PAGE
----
Replica Panmunjom village draws tourists after Korea summit

With access to the real DMZ or Demilitarised Zone restricted, tourists are flocking to a replica of the border truce village of Panmunjom to re-enact the scene of the leaders of the two Koreas shaking hands.

With a low cement block between them marking the "border", they shake hands as North Korean leader Kim Jong Un and South Korea's President Moon Jae In did when they met at Panmunjom on April 27.

Many visitors joined hands and hopped over the mock Military Demarcation Line to the "North" and back, re-enacting the scene that was broadcast live.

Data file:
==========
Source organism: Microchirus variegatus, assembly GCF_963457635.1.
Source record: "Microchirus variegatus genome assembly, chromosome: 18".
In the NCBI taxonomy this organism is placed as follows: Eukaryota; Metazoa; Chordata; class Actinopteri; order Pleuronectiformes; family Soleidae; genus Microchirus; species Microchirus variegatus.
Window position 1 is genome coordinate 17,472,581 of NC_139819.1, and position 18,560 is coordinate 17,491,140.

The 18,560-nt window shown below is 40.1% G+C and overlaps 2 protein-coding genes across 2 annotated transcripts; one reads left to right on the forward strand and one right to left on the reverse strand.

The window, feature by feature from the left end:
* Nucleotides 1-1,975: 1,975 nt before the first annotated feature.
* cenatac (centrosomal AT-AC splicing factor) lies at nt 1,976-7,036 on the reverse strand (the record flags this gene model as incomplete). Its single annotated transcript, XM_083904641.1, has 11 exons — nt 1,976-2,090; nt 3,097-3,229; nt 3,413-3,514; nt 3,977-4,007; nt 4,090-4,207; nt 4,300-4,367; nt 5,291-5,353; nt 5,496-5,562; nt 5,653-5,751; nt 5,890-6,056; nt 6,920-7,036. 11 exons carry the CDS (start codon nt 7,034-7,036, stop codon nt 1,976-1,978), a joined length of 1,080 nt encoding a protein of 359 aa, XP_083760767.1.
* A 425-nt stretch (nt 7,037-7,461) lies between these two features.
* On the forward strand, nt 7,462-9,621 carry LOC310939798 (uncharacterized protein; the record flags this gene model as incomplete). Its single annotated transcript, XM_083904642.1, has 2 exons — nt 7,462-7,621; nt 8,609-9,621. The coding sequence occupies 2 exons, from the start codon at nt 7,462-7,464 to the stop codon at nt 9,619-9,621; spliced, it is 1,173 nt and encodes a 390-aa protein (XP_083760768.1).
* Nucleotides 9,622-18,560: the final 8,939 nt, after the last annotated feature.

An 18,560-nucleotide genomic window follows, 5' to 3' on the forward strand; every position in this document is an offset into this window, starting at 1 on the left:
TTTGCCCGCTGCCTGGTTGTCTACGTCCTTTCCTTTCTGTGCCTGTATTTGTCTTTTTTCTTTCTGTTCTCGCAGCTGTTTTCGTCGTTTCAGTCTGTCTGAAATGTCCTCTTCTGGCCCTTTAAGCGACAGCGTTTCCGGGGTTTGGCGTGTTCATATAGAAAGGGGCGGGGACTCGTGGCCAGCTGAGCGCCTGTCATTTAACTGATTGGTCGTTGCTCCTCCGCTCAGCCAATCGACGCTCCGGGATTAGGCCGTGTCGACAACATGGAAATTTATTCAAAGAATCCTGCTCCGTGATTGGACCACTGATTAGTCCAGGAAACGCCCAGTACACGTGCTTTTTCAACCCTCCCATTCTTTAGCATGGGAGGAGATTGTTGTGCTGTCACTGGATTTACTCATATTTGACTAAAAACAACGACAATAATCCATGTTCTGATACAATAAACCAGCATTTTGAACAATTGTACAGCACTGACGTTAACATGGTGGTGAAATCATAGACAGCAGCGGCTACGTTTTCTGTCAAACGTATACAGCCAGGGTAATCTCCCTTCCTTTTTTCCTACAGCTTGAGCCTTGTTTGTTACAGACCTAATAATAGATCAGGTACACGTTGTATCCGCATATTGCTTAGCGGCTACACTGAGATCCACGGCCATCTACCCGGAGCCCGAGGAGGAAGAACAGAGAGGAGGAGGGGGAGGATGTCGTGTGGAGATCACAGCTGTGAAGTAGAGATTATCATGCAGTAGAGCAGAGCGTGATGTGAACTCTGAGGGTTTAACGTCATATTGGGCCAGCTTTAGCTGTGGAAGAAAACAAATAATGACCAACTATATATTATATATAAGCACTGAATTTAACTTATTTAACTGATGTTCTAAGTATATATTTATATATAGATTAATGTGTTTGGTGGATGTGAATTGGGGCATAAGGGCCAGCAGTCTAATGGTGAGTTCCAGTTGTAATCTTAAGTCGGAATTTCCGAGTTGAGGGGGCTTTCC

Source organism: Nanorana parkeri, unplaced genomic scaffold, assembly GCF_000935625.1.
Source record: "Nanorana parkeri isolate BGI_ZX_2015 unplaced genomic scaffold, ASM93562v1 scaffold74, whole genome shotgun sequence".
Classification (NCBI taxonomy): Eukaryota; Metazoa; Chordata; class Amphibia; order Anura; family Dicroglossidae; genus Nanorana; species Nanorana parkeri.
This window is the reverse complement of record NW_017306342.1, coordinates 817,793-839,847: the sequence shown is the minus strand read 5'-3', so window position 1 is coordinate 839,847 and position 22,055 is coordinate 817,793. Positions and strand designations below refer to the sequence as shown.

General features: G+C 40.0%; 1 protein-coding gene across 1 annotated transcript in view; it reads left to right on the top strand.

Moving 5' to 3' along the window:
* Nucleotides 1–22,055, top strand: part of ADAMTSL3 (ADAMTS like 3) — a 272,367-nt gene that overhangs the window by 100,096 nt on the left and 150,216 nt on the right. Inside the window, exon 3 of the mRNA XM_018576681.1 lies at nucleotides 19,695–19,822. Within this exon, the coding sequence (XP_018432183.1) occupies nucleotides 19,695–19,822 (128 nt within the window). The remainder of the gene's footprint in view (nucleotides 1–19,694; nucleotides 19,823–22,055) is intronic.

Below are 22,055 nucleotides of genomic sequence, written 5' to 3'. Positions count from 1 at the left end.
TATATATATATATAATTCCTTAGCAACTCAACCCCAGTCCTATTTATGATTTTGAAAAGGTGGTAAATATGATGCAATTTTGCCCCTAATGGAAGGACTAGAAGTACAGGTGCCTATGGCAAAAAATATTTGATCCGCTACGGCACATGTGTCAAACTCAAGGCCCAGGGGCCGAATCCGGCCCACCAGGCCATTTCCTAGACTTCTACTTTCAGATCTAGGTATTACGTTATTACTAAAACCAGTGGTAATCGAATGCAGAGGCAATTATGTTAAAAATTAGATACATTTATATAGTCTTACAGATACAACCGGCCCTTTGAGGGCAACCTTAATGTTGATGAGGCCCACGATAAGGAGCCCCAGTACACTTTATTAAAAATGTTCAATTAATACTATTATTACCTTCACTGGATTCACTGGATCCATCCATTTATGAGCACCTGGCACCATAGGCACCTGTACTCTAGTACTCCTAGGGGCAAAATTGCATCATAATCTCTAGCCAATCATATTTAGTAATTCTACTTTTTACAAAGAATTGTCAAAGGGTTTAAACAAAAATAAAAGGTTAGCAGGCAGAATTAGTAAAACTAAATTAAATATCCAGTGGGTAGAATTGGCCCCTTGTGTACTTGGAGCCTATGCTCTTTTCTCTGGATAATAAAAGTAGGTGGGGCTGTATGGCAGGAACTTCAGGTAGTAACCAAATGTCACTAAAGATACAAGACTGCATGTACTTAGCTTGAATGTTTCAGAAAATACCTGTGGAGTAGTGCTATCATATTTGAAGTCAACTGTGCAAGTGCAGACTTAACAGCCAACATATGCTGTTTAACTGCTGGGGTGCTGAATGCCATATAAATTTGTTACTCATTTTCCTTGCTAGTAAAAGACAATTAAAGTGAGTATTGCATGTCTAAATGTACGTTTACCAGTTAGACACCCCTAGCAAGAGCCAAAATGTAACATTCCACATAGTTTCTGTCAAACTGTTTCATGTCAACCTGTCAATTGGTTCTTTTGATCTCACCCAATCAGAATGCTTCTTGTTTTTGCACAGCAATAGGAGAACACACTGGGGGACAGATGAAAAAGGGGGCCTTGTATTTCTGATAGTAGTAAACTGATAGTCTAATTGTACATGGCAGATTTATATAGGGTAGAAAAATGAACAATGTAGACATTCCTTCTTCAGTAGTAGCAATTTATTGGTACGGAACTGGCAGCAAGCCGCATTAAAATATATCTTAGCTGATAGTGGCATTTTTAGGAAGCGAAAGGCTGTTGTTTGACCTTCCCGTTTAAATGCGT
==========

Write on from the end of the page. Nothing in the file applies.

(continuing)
Panmunjom, known as the Joint Security Area, is inside the DMZ, a 250km swath of land that divides the Korean peninsula.

The replica was built for the 2000 movie blockbuster Joint Security Area, a mystery thriller by director Park Chan-wook.

The village has UN blue-coloured huts, Panmungak, a drab cement building on the North side, and the Freedom House pavilion on the South side.

But despite the realism there is a complete lack of the tension visitors feel when they set foot on what former US president Bill Clinton once described as the "scariest place on Earth".

The facility and two other outdoor movie sets belong to the Korean Film Council's Namyangju Studios in the eastern suburbs of Seoul.

And there are only a few weeks left to visit this "Panmunjom" as the sets will be torn down after the end of May, ahead of the studio's relocation to the southern city of Busan next year. - AFP